Louis Renault and his brothers Marcel and Fernand created the Renault firm on February 25, 1899 as Société Renault Frères. He was an intelligent and visionary engineer who embarked on manufacturing several prototypes prior to collaborating with his brothers, whose expertise in business was developed in their father’s textile company. While Louis oversaw design and manufacturing, Marcel and Fernand oversaw the company. On December 24, 1898, the first Renault car, the Renault Voiturette 1CV, was sold to a friend of Louis’ father following a test drive.
Renault acquired the De Dion-Bouton and produced its own engine in 1903. The first large-scale sale occurred in 1905 when Société des Automobiles de Place purchased Renault AG1 automobiles to start a taxi business. The French military utilized these cars to carry troops during World War I, earning them the nickname “Taxi de la Marne.” By 1907, Renault had constructed a large percentage of London and Paris taxis. In 1907 and 1908, Renault was the best-selling foreign brand in New York. The company manufactured 3,575 cars in 1908, making it the country’s largest automaker.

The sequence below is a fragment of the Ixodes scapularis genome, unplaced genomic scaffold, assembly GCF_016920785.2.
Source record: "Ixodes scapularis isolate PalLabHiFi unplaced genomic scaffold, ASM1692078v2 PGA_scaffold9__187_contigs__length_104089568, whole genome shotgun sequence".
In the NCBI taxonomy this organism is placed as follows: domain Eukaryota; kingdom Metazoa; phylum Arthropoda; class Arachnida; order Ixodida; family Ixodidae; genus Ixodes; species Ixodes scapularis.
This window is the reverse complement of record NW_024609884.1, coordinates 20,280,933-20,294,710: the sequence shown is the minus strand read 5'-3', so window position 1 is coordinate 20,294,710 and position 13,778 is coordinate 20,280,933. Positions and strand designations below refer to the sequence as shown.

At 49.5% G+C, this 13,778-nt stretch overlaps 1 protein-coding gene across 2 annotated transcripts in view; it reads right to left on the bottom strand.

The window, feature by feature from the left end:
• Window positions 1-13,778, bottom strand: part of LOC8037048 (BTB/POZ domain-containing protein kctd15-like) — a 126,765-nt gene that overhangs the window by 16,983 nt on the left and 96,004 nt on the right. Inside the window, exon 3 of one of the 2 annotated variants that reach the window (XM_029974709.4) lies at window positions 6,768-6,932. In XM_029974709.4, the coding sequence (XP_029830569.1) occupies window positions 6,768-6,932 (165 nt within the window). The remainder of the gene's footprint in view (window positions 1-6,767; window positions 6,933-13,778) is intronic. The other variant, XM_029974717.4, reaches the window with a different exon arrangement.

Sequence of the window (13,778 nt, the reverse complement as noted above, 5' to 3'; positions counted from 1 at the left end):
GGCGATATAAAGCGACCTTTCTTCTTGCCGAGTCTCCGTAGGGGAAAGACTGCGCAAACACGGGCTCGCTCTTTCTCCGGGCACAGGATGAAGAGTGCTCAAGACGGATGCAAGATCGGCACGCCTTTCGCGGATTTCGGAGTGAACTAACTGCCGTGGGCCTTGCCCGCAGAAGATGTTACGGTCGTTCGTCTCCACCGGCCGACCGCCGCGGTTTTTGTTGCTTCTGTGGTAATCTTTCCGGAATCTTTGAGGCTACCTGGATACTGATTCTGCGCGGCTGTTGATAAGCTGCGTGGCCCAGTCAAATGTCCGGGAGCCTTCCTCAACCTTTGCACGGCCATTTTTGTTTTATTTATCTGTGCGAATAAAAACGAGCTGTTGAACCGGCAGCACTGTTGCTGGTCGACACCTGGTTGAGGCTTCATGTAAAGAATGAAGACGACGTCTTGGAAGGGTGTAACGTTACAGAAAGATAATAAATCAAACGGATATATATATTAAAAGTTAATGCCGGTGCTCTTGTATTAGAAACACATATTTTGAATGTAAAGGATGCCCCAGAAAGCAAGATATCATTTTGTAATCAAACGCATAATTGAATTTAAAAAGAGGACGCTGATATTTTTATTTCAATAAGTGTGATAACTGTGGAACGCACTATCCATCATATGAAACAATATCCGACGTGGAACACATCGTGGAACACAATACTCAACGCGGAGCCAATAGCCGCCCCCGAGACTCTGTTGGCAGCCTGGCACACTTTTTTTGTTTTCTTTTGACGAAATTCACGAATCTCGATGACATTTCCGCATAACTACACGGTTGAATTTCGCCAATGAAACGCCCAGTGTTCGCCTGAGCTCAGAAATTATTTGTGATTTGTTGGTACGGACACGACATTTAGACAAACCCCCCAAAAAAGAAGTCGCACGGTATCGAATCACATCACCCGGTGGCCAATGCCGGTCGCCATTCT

Now, Renault is one of the major French car makers that ranks the ninth largest manufacturer in the world by manufacturing volume in 2016, according to the Organisation Internationale des Constructeurs d’Automobiles. By 2017, the Renault–Nissan–Mitsubishi Alliance had surpassed Toyota as the world’s largest light vehicle seller.
4. Berliet 20CV Demi Limousine
Berliet was a French automaker situated in Vénissieux, France, that produced automobiles, buses, trucks, and military vehicles, among other things. Founded in 1899, it remained in private ownership until 1967, when it was acquired by Citroen and amalgamated with Saviem to form the new Renault Trucks firm. By 1980, the Berliet brand had been phased away. The Berliet 20CV Demi Limousine was produced in 1903.
5. Lorraine – Dietrich 12 HP Torpedo
Lorraine-Dietrich was a French automobile and aircraft engine manufacturer from 1896 to 1935. It was founded when railway locomotive manufacturer Société Lorraine des Anciens Etablissements de Dietrich et Cie de Lunéville (known as De Dietrich et Cie, founded in 1884 by Jean de Dietrich) branched out into automobile manufacturing. The company’s manufacturing capacity was divided during the Franco-Prussian War, with one factory in Niederbronn-les-Bains, Alsace, and the other in Lunéville, Lorraine.